Facebook Hacked: 50 Million Accounts Compromised

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CALIFORNIA — Facebook has suffered an attack that exposed 50 million people’s personal accounts, the company has admitted.A vulnerability in the social network’s code meant that hackers could take over people’s log-ins and see their most private information, the company said. It said that it was sorry the potential breach had occurred.

The issue related to the “view as” tool, which allows people to see their own profiles as they would look to other people. By exploiting that, hackers could steal the “access token” that keeps people’s accounts safe and then break into them, Facebook said.

The company found the flaw on Tuesday and has only just begun its investigation, it said, meaning that it cannot say how the bug was used and who by. It did not say whether it knew who had been affected by the hack.

Anyone whose account was compromised is likely to be informed as Facebook continues its investigation. There is little that anyone can do apart from checking that an account does not appear to have been used by somebody else, and while it is good practise to change passwords regularly, that will not undo the effects of this attack.

Facebook said that law enforcement was informed and the bug had been patched. It had also completely turned off the “view as” feature for now and would reset those security codes so that anyone who broke in to an account would now be kicked out.

That will mean that some 90 million people – the 50 million people thought to be affected, as well as further 40 million who were subject to a “view as” request in the last year – will be kicked out of their accounts and will have to log back in. Having to do that does not necessarily mean that anyone has seen inside your account.

 Facebook did suggest that more people could be found to have been potentially affected, and that it was continuing its investigation.

“Since we’ve only just started our investigation, we have yet to determine whether these accounts were misused or any information accessed,” Guy Rosen, its vice president of product management, wrote in a blogpost.

“We also don’t know who’s behind these attacks or where they’re based. We’re working hard to better understand these details – and we will update this post when we have more information, or if the facts change. In addition, if we find more affected accounts, we will immediately reset their access tokens.”

The attack came about because of a “complex interaction of multiple issues in our code”, Facebook said. It gave few details about how it would have been exploited, beyond the fact that it relied on the “view as” Feature and that it “stemmed from a change we made to our video uploading Feature in July 2017” that affected that tool.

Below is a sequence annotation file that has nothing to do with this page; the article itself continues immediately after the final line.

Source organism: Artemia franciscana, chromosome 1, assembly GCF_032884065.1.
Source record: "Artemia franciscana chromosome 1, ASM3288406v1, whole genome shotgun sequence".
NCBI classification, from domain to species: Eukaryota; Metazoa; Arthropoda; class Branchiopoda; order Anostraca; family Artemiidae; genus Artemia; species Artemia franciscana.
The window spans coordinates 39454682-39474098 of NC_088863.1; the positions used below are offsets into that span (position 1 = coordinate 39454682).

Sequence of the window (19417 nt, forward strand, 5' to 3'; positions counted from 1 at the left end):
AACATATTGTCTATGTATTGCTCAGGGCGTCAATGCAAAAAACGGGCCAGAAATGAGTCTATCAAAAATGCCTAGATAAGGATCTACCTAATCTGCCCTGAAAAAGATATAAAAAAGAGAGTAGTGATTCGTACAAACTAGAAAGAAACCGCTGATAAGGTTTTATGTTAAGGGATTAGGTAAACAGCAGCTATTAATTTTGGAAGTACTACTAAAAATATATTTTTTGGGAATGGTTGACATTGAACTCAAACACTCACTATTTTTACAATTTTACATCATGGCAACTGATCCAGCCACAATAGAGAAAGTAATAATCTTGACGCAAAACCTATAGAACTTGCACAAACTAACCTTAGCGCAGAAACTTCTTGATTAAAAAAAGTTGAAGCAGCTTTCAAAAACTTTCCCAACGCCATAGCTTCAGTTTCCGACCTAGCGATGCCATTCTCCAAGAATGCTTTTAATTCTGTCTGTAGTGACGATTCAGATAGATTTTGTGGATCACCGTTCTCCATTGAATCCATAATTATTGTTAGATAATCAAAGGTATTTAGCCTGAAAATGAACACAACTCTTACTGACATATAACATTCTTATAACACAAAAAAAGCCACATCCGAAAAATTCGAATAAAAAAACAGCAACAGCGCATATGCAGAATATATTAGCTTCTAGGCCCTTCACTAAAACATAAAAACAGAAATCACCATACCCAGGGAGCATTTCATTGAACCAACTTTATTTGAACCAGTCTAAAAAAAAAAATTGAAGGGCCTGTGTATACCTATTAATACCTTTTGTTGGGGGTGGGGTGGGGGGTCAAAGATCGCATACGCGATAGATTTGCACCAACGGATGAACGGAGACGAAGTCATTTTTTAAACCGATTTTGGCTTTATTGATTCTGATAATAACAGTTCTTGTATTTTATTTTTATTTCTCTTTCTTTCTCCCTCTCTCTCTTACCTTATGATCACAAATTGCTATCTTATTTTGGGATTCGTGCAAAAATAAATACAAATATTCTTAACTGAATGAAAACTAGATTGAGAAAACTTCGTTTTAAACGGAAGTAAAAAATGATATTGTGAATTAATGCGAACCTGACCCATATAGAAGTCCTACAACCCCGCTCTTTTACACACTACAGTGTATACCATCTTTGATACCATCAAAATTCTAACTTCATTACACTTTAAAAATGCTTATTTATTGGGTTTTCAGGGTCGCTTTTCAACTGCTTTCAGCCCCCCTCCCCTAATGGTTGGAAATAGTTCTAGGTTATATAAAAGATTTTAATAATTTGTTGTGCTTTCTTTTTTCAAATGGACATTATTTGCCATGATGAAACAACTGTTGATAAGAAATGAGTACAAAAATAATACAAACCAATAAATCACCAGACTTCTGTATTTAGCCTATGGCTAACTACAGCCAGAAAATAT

“People’s privacy and security is incredibly important, and we’re sorry this happened,” Mr Rosen wrote in the post. “It’s why we’ve taken immediate action to secure these accounts and let users know what happened.”

European data protection regulation means that Facebook is forced to make such potential breaches public as soon as they happen or face huge fines.

Mark Zuckerberg on Cambridge Analytica: ‘I’m really sorry’It is just the latest security issue to hit the site. In April, for instance, it said that malicious actors were using its search tool to harvest information about most of its two billion users.

And last month its former security chief warned that it was already too late to stop the site being used to interfere with the upcoming midterm elections.

Those warnings come soon after the company was embroiled in the Cambridge Analytica scandal. The academic at the heart of the scandal said that such data collection was “rife” and that the company was struggling to deal with the fallout from the affair.

It is just the latest security issue to hit the site. In April, for instance, it said that malicious actors were using its search tool to harvest information about most of its two billion users.

And last month its former security chief warned that it was already too late to stop the site being used to interfere with the upcoming midterm elections.

Those warnings come soon after the company was embroiled in the Cambridge Analytica scandal. The academic at the heart of the scandal said that such data collection was “rife” and that the company was struggling to deal with the fallout from the affair.

It is just the latest security issue to hit the site. In April, for instance, it said that malicious actors were using its search tool to harvest information about most of its two billion users.And last month its former security chief warned that it was already too late to stop the site being used to interfere with the upcoming midterm elections.

Those warnings come soon after the company was embroiled in the Cambridge Analytica scandal. The academic at the heart of the scandal said that such data collection was “rife” and that the company was struggling to deal with the fallout from the affair.  (Agencies)


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